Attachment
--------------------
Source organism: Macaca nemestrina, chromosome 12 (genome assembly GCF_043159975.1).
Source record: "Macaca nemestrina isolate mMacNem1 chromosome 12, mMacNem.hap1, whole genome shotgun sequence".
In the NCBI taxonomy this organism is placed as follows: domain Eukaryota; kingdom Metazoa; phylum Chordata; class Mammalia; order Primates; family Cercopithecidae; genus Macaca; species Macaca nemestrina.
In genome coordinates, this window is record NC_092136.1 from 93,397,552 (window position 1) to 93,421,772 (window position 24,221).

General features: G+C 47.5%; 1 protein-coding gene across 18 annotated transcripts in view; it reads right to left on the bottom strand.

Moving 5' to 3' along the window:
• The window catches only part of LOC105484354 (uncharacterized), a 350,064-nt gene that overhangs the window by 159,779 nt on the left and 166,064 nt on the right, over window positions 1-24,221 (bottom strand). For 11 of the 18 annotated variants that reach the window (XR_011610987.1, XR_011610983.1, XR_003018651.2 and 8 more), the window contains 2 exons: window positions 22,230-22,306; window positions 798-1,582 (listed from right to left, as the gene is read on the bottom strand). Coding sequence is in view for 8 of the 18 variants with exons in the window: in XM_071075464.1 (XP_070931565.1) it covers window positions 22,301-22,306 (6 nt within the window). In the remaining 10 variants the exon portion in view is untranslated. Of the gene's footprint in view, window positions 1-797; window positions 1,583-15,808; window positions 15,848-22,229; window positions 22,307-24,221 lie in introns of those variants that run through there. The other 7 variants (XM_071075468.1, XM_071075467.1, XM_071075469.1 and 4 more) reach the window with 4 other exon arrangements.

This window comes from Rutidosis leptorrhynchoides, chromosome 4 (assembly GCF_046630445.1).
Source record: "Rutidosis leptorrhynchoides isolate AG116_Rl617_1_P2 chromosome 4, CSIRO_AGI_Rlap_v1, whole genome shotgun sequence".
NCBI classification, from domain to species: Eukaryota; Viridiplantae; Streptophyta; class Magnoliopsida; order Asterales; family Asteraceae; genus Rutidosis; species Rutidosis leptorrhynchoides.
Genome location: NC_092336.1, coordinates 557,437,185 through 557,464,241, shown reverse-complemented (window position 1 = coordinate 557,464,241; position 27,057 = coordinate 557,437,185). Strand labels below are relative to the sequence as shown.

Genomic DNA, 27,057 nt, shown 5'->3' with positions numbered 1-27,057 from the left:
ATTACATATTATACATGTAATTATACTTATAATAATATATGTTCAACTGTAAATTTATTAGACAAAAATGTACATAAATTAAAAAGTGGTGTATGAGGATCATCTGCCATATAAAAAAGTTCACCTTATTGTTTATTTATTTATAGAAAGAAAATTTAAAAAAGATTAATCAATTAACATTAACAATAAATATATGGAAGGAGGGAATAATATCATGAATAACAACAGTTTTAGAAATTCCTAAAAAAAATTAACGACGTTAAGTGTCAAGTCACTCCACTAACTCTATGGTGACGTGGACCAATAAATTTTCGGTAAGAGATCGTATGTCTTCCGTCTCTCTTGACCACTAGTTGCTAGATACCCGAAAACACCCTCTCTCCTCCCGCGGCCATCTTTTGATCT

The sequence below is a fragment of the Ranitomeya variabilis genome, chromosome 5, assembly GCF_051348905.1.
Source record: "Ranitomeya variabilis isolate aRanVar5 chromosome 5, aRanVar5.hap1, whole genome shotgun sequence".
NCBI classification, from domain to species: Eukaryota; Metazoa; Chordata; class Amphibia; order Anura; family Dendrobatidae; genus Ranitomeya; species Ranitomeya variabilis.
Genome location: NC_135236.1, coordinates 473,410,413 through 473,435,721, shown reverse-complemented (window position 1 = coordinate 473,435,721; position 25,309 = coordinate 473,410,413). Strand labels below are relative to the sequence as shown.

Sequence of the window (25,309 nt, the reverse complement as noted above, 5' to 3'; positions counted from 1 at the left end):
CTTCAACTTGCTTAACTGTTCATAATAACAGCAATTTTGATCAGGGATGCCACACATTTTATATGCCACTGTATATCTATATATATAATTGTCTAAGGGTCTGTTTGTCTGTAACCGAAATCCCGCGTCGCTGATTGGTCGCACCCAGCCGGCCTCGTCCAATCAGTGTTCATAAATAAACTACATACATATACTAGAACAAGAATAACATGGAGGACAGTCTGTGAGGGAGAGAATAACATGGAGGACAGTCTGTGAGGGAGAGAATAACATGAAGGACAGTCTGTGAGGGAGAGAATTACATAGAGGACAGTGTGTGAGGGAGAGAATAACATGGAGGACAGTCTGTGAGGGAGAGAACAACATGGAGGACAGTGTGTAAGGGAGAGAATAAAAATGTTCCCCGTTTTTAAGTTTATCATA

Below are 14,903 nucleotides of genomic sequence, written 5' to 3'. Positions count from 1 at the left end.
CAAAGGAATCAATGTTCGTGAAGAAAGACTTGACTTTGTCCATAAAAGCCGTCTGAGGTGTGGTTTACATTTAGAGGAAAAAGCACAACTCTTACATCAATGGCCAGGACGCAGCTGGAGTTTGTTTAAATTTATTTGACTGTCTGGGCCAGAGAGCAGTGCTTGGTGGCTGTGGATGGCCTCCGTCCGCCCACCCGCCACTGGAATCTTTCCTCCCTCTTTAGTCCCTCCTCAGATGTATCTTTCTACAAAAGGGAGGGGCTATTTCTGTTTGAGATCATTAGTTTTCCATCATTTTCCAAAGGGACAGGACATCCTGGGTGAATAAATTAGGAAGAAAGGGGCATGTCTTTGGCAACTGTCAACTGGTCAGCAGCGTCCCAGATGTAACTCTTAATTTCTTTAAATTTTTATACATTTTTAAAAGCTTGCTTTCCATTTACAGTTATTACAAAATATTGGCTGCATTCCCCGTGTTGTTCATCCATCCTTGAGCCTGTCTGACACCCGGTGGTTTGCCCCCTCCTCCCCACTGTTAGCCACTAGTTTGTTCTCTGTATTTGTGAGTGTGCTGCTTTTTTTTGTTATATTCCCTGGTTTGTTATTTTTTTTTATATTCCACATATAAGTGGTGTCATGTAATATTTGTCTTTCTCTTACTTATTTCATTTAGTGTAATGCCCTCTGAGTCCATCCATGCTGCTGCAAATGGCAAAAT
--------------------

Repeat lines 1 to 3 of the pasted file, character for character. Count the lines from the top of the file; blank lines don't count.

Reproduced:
Source organism: Macaca nemestrina, chromosome 12 (genome assembly GCF_043159975.1).
Source record: "Macaca nemestrina isolate mMacNem1 chromosome 12, mMacNem.hap1, whole genome shotgun sequence".
In the NCBI taxonomy this organism is placed as follows: domain Eukaryota; kingdom Metazoa; phylum Chordata; class Mammalia; order Primates; family Cercopithecidae; genus Macaca; species Macaca nemestrina.